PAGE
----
Jewish World Review Nov. 19, 2001 / 4 Kislev, 5762

Jeff Jacoby

Jeff Jacoby
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Friendship and the House of Saud -- TO hear Prince Bandar tell it, Saudi Arabia is devoted to the United States.

"Our role," the Saudi ambassador said in a CNN interview some weeks ago, "is to stand solid and shoulder-to-shoulder with our friends, the people of the United States.... In 1990, when we needed your help, you came through for us. And it's our turn now to stand up with you."

That's the official line, the one the Saudis have spent a fortune promoting over the years. It is a theme the media routinely echo. "No Arab nation," Newsweek declared just two weeks ago, "has been as reliable a friend to America over such a long period of time as Saudi Arabia."

Is it true?

When terrorists slaughtered thousands of civilians in a horrific attack on Sept. 11, our friends the Saudis reacted with -- silence. Other governments welled up with shock, grief, and fury. Riyadh said nothing.

As it became clear that most of those who carried out the atrocities were citizens of Saudi Arabia and that the mastermind behind them was a member of a leading Saudi family, one might have expected the Saudis to express great anguish and heartache. One might have thought they would be anxious to cooperate closely with the United States in rooting out those responsible for the devastation.

But there were no words of anguish, and there was little cooperation. The US investigation had barely begun when Riyadh arranged a private jet to fly scores of its citizens -- including members of the bin Laden clan -- out of the United States. This meant, of course, that the FBI could not interview people who might have had valuable information about the hijackers.

That was only the beginning of the Saudis' unhelpfulness. When Washington asked for background information on the Sept. 11 terrorists, the Saudis stonewalled. While 94 airlines agreed to identify passengers on planes flying to the United States, Saudi Arabian Airlines refused. A month after the attacks, The New York Times reported that "Saudi Arabia has so far refused to freeze the assets of Osama bin Laden and his associates." Of particular concern was Riyadh's unwillingness to shut down the Islamic "charities" that are Al Qaeda's lifeline.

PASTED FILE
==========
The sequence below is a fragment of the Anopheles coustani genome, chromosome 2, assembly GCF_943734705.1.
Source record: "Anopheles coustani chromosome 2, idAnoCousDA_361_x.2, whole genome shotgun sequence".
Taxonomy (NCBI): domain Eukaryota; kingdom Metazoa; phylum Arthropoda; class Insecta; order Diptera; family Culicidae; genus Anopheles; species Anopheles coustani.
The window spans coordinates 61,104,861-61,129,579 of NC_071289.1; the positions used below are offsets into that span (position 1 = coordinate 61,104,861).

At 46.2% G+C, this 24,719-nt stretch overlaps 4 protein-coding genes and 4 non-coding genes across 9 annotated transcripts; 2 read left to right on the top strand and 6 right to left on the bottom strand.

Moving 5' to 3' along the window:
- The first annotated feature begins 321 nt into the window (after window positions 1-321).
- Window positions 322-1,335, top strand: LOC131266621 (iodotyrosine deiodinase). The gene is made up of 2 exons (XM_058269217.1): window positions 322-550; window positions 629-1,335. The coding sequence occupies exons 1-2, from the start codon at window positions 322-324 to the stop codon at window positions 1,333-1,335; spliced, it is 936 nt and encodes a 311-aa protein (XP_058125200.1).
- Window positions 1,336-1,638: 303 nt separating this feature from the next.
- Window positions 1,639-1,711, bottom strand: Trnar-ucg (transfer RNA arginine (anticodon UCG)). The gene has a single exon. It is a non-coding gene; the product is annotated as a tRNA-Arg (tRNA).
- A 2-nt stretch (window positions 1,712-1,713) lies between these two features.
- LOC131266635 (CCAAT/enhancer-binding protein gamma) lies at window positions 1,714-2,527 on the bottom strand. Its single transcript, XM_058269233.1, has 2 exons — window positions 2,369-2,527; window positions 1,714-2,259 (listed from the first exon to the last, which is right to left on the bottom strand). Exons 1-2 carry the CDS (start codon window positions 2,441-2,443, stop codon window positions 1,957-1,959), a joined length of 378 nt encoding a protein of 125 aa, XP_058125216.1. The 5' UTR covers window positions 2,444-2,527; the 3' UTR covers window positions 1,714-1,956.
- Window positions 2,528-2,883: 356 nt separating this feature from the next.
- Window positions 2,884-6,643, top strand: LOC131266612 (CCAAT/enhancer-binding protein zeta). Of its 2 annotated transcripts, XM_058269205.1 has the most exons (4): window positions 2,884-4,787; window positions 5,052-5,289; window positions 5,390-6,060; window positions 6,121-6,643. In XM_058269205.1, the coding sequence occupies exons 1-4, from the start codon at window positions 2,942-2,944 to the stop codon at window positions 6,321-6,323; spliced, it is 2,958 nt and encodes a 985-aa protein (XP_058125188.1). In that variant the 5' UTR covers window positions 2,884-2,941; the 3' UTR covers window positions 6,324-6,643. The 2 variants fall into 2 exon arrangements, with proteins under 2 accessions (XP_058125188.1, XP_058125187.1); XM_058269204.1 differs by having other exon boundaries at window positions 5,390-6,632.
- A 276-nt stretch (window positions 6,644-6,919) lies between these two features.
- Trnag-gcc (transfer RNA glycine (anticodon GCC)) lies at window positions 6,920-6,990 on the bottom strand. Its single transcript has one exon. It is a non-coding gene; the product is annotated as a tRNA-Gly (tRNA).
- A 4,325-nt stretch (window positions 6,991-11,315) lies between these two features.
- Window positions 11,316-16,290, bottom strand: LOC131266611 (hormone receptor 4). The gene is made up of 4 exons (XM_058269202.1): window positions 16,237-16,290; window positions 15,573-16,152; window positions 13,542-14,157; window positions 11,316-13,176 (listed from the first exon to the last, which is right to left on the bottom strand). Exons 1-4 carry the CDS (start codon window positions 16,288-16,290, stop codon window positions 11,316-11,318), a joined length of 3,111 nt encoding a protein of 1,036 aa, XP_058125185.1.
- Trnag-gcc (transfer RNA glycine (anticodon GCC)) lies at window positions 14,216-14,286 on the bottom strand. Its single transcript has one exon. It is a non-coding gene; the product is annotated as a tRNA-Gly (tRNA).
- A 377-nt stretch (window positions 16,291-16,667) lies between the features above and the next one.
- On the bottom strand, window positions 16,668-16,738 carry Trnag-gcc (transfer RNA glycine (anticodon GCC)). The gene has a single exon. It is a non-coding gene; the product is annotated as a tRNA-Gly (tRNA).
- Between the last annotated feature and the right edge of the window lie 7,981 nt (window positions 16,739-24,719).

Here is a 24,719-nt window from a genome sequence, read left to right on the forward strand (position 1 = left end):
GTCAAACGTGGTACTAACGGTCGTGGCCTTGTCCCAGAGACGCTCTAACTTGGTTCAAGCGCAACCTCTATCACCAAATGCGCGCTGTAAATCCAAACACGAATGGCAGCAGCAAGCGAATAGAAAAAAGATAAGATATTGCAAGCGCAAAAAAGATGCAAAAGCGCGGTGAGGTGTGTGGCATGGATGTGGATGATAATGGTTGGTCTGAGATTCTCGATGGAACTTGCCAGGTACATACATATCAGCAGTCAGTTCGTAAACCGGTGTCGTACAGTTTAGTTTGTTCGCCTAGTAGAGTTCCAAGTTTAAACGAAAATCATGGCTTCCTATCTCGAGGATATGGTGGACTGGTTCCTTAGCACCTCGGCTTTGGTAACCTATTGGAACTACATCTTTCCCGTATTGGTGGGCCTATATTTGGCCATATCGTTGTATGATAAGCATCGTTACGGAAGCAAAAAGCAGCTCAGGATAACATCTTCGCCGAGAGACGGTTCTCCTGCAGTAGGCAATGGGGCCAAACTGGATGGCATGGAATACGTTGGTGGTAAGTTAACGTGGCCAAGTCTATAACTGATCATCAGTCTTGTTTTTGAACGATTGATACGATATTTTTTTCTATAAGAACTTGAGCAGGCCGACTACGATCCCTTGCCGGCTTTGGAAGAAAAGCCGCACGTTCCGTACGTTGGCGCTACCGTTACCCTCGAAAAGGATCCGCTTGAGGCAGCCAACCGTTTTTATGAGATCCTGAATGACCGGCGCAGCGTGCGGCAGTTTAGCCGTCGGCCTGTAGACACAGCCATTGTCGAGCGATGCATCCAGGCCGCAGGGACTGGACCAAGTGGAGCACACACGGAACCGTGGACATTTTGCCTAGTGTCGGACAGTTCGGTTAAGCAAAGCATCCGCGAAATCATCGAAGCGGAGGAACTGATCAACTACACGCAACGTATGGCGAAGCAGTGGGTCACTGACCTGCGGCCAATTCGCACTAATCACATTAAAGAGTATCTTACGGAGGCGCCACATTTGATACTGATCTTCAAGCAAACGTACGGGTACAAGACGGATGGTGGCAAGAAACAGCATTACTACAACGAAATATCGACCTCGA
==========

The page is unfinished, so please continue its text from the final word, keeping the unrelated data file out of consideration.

As American war plans took shape, the Saudis barred the use of their military bases for attacks against the Taliban. Britain's Tony Blair set off on a Mideast tour to build support for the war effort, but was denied entry to Saudi Arabia. And just days after the US bombardment of Afghanistan began, the Saudi interior minister denounced it. "This is killing innocent people," Prince Nayef scolded. "We are not at all happy with the situation."

These are our friends?

For years the United States has had an arrangement with Saudi Arabia's rulers: They would sell us oil and we would pretend not to notice that they were intolerant dictators who crushed dissent at home while nurturing some of the world's most most violent fanatics abroad. But now we are at war with those fanatics and the old bargain cannot continue.

It is time to face the truth about our Saudi "friends:" Their money, their diplomacy, their politics, and above all their Wahhabi strain of Islam -- extremist, intolerant, aggressive, and poisonously anti-Western -- made Sept. 11 possible. The Taliban and Al Qaeda represent not perversions of Wahhabism but its full flowering. That is why they had the support of so many Saudis -- and why the blood of the victims is on Saudi hands.

For years, the House of Saud has had it both ways, posing as a friend of America while spending lavishly to advance America-hating Islamist extremism around the world. When forced to choose between the two, they have generally kept faith with the extremists. In 1996, for example, Saudi authorities derailed the US investigation into the Khobar Towers terrorist bombing in Dharahn, which killed 19 American soldiers and maimed 372. The FBI was not allowed to examine the evidence or question suspects. When a US grand jury this year indicted 13 Saudis for the bombing, Riyadh refused to extradite them.

This is not how friends should behave. And absorbing such insults is not how a superpower should behave.

For years Washington has allowed Riyadh to dictate the terms of the US-Saudi relationship. Because the Saudis demanded that Saddam Hussein not be toppled, the Gulf War was aborted before victory had been achieved. But because Saddam wasn't destroyed, Saudi Arabia required continuing protection, so thousands of US troops remained inside its borders. That occupation by "infidel" Americans, in turn, fueled the rage of Osama bin Laden -- who used Saudi money and Saudi recruits to build up his army of terrorists and plot the murder of Americans. Our obsequiousness has cost us dearly.

Saudi Arabia and the United States, as Crown Prince Abdullah himself said last month, have come to a crossroads. Perhaps it is time they went their separate ways.

Jeff Jacoby is a Boston Globe columnist. Comment by clicking here.

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